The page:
I heard someone make the statement recently that, “we have only one vehicle to take us through this world, that is, our body and therefore we must take care of ourselves.” This is absolutely right. But taking care of yourself does not just refer to physical health, but also, spiritual, social, emotional and occupational health. Health, as you will learn, is more than just the absence of disease, but actually living well.

One of the best ways to start taking care you yourself is to eat right and exercise. A lot of common diseases are a direct result of bad eating habits. The leading causes of death in the US are heart disease and cancer, both of which can be linked to diet. Other food related diseases in the top 10 cause of death in the US are diabetes and stroke, which again, are also linked to how we eat.

Getting the right amount of nutrients is important in maintaining good health. There are six groups of nutrients. These include carbohydrates, lipids, proteins, vitamins, minerals and water. The first three are referred to a as macronutrients since they are needed in large amounts. Vitamins and minerals are referred to as micronutrients since they are required in much smaller amounts.

The macronutrients provide us with energy, especially carbohydrates, which is generally our main source of energy. The energy that we get from the food we eat is referred to as kilocalories. This is equivalent to 1000 calories, but we generally just use the word Calories with a big ‘C’ to refer to kilocalories. So 1 kilocalorie = 1000 calories = 1 C. We get 4 C per gram of carbohydrates that we eat, 4 C per gram of protein we eat, and 9 C per gram of lipids that we eat. Alcohol also provide energy, exactly 7C per gram, but it is not considered a nutrient.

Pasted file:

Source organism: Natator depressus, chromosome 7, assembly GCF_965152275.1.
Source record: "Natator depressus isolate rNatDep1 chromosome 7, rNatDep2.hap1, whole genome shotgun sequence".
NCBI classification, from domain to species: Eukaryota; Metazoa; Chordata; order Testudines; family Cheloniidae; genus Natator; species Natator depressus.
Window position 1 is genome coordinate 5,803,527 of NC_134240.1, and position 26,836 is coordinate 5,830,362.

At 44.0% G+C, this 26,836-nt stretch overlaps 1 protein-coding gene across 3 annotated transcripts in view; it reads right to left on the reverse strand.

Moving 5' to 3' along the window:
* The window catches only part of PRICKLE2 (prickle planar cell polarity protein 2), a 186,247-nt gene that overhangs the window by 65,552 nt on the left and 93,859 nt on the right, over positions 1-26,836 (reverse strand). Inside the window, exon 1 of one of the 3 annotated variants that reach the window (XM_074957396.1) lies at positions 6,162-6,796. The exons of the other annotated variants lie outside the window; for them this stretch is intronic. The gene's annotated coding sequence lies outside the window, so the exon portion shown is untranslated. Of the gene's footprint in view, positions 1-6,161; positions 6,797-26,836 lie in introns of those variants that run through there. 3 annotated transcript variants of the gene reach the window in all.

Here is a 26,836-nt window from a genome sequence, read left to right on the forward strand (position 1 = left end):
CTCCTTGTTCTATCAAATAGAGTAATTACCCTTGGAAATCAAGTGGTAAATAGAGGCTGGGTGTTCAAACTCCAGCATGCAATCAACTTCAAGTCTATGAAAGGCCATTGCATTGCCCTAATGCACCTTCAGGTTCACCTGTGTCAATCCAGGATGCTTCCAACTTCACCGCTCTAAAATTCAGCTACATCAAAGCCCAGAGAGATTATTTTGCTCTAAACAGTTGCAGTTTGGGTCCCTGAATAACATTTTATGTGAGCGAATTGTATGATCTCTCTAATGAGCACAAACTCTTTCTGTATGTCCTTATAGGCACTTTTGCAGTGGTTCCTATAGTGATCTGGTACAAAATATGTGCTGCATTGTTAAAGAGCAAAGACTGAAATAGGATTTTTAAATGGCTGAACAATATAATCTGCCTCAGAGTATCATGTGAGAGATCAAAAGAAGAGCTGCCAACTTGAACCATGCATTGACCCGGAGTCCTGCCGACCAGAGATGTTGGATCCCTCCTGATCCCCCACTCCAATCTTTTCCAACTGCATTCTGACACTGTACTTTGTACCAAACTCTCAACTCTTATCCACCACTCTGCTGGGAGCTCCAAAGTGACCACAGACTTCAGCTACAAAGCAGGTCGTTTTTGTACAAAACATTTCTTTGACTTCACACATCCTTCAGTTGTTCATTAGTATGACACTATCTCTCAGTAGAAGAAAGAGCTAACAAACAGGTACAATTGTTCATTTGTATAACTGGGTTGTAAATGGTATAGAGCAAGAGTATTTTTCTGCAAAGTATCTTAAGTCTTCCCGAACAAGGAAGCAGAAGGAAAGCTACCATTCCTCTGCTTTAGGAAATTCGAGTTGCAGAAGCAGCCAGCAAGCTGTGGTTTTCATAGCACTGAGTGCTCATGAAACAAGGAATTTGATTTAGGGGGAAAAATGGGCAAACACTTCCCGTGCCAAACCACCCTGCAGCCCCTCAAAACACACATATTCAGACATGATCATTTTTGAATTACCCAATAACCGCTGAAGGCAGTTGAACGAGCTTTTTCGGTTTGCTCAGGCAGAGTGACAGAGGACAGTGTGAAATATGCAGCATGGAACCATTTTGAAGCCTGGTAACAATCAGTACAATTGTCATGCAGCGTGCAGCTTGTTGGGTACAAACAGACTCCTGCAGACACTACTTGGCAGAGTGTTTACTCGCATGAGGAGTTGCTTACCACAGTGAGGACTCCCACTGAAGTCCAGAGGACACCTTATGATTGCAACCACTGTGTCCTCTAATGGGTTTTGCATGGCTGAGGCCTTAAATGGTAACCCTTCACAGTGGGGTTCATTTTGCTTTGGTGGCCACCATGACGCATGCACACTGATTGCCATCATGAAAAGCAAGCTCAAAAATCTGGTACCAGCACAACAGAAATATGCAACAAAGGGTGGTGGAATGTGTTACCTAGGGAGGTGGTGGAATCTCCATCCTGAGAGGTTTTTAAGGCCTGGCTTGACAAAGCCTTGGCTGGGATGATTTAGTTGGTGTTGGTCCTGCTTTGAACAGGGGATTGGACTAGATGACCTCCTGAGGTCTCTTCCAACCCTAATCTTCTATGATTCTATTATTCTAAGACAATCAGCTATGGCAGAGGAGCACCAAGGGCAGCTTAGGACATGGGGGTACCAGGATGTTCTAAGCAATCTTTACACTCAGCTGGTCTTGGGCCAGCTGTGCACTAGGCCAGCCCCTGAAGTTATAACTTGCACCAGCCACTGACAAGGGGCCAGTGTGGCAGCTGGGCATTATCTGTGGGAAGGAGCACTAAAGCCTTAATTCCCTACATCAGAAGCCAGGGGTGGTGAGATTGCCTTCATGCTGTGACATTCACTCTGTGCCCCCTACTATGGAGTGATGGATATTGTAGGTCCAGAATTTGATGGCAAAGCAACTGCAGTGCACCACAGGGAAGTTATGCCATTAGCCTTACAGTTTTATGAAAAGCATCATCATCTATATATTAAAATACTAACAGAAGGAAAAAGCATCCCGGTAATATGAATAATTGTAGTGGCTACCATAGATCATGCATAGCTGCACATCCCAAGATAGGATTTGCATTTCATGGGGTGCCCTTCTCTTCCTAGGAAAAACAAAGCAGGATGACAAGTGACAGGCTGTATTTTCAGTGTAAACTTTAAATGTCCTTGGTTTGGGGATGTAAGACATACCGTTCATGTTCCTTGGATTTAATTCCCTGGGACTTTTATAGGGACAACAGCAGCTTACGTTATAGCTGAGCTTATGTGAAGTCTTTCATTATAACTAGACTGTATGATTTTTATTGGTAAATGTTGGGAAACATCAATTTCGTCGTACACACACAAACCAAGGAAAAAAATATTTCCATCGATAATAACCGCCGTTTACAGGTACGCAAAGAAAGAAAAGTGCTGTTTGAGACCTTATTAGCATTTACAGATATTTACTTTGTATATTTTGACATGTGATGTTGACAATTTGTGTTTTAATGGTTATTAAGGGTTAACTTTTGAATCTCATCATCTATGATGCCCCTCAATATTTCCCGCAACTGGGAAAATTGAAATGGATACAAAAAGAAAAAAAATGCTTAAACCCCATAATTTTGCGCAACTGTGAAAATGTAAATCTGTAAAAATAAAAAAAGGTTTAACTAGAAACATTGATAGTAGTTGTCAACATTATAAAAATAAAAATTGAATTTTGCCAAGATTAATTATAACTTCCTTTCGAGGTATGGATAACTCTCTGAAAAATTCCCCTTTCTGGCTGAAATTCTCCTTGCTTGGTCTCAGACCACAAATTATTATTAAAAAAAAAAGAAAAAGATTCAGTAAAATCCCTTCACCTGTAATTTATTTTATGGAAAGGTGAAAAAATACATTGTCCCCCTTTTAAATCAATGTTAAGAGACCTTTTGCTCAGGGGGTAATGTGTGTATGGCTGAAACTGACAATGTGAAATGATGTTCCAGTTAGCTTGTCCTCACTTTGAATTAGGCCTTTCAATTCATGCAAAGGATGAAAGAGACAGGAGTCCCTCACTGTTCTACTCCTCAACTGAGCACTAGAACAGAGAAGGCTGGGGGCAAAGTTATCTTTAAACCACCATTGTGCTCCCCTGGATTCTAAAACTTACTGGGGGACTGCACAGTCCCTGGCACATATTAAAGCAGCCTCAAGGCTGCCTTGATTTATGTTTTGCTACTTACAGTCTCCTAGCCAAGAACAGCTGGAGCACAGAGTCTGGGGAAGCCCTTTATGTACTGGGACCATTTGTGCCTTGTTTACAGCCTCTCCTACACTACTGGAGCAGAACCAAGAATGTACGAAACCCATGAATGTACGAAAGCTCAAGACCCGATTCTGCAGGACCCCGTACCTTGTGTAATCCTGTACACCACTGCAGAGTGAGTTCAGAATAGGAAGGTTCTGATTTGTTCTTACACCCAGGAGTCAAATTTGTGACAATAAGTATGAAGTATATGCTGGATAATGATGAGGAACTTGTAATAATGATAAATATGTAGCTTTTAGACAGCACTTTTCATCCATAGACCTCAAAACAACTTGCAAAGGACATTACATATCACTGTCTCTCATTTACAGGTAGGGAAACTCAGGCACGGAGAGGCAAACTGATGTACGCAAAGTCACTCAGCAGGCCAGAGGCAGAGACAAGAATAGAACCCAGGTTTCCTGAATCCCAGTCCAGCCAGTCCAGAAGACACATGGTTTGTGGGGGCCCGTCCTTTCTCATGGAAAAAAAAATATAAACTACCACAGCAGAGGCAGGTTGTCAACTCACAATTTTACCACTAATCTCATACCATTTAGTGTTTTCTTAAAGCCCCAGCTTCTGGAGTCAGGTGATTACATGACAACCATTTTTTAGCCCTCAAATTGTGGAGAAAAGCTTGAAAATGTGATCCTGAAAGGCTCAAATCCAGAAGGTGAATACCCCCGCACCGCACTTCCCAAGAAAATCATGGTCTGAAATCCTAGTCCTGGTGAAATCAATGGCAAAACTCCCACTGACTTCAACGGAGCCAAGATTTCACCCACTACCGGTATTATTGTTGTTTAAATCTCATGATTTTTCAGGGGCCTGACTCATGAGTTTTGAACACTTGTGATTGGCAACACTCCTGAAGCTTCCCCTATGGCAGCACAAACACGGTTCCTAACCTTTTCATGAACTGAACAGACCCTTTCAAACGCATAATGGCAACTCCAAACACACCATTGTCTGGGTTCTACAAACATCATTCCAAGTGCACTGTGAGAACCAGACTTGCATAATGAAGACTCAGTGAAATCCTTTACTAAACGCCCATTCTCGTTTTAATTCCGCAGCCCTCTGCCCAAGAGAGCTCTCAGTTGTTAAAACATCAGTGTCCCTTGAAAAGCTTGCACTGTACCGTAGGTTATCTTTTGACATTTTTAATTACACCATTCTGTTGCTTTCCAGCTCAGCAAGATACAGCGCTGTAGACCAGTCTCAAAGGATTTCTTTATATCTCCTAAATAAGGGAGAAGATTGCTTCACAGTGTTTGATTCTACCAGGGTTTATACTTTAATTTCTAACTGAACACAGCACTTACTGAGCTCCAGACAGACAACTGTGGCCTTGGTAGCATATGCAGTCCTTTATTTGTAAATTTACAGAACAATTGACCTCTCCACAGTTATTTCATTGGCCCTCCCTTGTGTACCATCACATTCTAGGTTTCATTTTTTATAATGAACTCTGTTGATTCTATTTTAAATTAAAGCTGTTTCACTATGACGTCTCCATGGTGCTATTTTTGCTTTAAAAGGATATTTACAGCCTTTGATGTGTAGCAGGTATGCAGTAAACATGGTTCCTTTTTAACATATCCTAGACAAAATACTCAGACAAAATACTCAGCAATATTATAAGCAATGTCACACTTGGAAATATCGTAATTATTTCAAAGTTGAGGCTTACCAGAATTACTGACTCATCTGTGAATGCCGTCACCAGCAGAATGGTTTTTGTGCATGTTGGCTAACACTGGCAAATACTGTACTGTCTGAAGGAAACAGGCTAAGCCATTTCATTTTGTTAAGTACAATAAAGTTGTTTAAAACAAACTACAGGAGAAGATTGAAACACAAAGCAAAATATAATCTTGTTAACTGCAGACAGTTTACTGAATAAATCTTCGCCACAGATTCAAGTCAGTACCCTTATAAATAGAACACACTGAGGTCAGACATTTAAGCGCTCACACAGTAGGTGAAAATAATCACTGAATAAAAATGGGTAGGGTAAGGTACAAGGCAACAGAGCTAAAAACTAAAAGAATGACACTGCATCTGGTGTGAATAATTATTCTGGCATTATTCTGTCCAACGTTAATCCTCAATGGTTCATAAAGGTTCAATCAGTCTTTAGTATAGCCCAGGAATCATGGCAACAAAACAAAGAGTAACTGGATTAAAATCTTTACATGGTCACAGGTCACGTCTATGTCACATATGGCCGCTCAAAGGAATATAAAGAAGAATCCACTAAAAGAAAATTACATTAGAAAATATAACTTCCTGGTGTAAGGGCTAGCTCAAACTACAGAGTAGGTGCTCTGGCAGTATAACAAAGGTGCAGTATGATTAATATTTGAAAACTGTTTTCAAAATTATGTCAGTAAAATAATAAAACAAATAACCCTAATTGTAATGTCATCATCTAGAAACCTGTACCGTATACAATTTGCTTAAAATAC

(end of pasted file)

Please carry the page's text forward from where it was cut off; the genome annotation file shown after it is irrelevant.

Protein is a good energy source, but its primary function is repair and building of muscle. It is also involved in many metabolic functions. For example blood, hormones, enzymes and the body’s defence system are all made up of proteins.

Lipids are either fats or oils. If the lipid is solid at room temperature, it is a fat. If it is liquid at room temperature, it is an oil. Lipids provide a backup source of energy. It also helps in absorbing certain vitamins, and it insulates our body.

Vitamins are either fat soluble or water soluble. The fat soluble vitamins spells A-D-E-K. I normally picture a fat guy relaxing on the deck of a cruise ship, to remember this. Vitamin B and C are water soluble. Vitamin B is not a single vitamin but a whole complex of 8 different vitamins, that is, B1, B2, B3, B5, B6, B7, B9, and B12.

Minerals are individual elements that are absorbed directly into the body. They are classified as either major or trace. They are major if we need >100 mg/day and trace if we need <100 mg/day. The major minerals are worth memorizing. They are sodium, potassium, chlorine, calcium, phosphorus, magnesium, and sulphur. To remember them you can use the mnemonic: “Salty potato chips contain plenty more salt”.

Salty – Sodium

Potato – Potassium

Chips – Chlorine

Contain – Calcium

Plenty – Phosphorus

More – Magnesium

Salt – Sulphur

So, how do we know what and how much to eat to be healthy? The Current Dietary Intake Recommendation can help answer this question. This is a dietary reference system that was established as a reference for healthy people to prevent diseases and to improve their health. It consists of six values: